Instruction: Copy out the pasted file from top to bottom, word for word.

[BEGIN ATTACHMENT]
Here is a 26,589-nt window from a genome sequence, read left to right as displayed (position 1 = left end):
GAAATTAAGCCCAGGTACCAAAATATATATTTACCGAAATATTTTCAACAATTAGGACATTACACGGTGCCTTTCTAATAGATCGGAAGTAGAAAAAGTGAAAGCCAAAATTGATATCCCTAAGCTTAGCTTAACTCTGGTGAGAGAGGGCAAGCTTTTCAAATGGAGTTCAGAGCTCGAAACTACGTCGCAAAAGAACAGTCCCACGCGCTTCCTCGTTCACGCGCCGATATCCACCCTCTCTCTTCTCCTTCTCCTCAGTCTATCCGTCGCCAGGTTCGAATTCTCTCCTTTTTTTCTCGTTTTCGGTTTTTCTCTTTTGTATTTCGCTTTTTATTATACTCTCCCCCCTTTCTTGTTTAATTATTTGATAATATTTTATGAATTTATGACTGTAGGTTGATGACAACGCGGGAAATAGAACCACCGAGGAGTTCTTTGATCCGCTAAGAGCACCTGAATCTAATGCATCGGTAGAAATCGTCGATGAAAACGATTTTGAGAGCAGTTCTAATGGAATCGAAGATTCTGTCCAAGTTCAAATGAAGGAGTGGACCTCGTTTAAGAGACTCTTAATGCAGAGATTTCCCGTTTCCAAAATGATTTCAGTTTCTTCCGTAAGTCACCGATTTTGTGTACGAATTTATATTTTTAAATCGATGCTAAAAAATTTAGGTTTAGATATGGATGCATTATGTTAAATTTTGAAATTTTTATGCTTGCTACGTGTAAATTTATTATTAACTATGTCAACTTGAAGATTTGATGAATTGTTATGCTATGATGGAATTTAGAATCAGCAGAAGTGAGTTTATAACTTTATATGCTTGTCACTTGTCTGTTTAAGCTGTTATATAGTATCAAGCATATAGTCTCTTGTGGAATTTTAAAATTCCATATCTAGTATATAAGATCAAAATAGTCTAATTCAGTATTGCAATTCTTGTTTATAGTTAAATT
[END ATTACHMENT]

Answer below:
Here is a 26,589-nt window from a genome sequence, read left to right as displayed (position 1 = left end):
GAAATTAAGCCCAGGTACCAAAATATATATTTACCGAAATATTTTCAACAATTAGGACATTACACGGTGCCTTTCTAATAGATCGGAAGTAGAAAAAGTGAAAGCCAAAATTGATATCCCTAAGCTTAGCTTAACTCTGGTGAGAGAGGGCAAGCTTTTCAAATGGAGTTCAGAGCTCGAAACTACGTCGCAAAAGAACAGTCCCACGCGCTTCCTCGTTCACGCGCCGATATCCACCCTCTCTCTTCTCCTTCTCCTCAGTCTATCCGTCGCCAGGTTCGAATTCTCTCCTTTTTTTCTCGTTTTCGGTTTTTCTCTTTTGTATTTCGCTTTTTATTATACTCTCCCCCCTTTCTTGTTTAATTATTTGATAATATTTTATGAATTTATGACTGTAGGTTGATGACAACGCGGGAAATAGAACCACCGAGGAGTTCTTTGATCCGCTAAGAGCACCTGAATCTAATGCATCGGTAGAAATCGTCGATGAAAACGATTTTGAGAGCAGTTCTAATGGAATCGAAGATTCTGTCCAAGTTCAAATGAAGGAGTGGACCTCGTTTAAGAGACTCTTAATGCAGAGATTTCCCGTTTCCAAAATGATTTCAGTTTCTTCCGTAAGTCACCGATTTTGTGTACGAATTTATATTTTTAAATCGATGCTAAAAAATTTAGGTTTAGATATGGATGCATTATGTTAAATTTTGAAATTTTTATGCTTGCTACGTGTAAATTTATTATTAACTATGTCAACTTGAAGATTTGATGAATTGTTATGCTATGATGGAATTTAGAATCAGCAGAAGTGAGTTTATAACTTTATATGCTTGTCACTTGTCTGTTTAAGCTGTTATATAGTATCAAGCATATAGTCTCTTGTGGAATTTTAAAATTCCATATCTAGTATATAAGATCAAAATAGTCTAATTCAGTATTGCAATTCTTGTTTATAGTTAAATT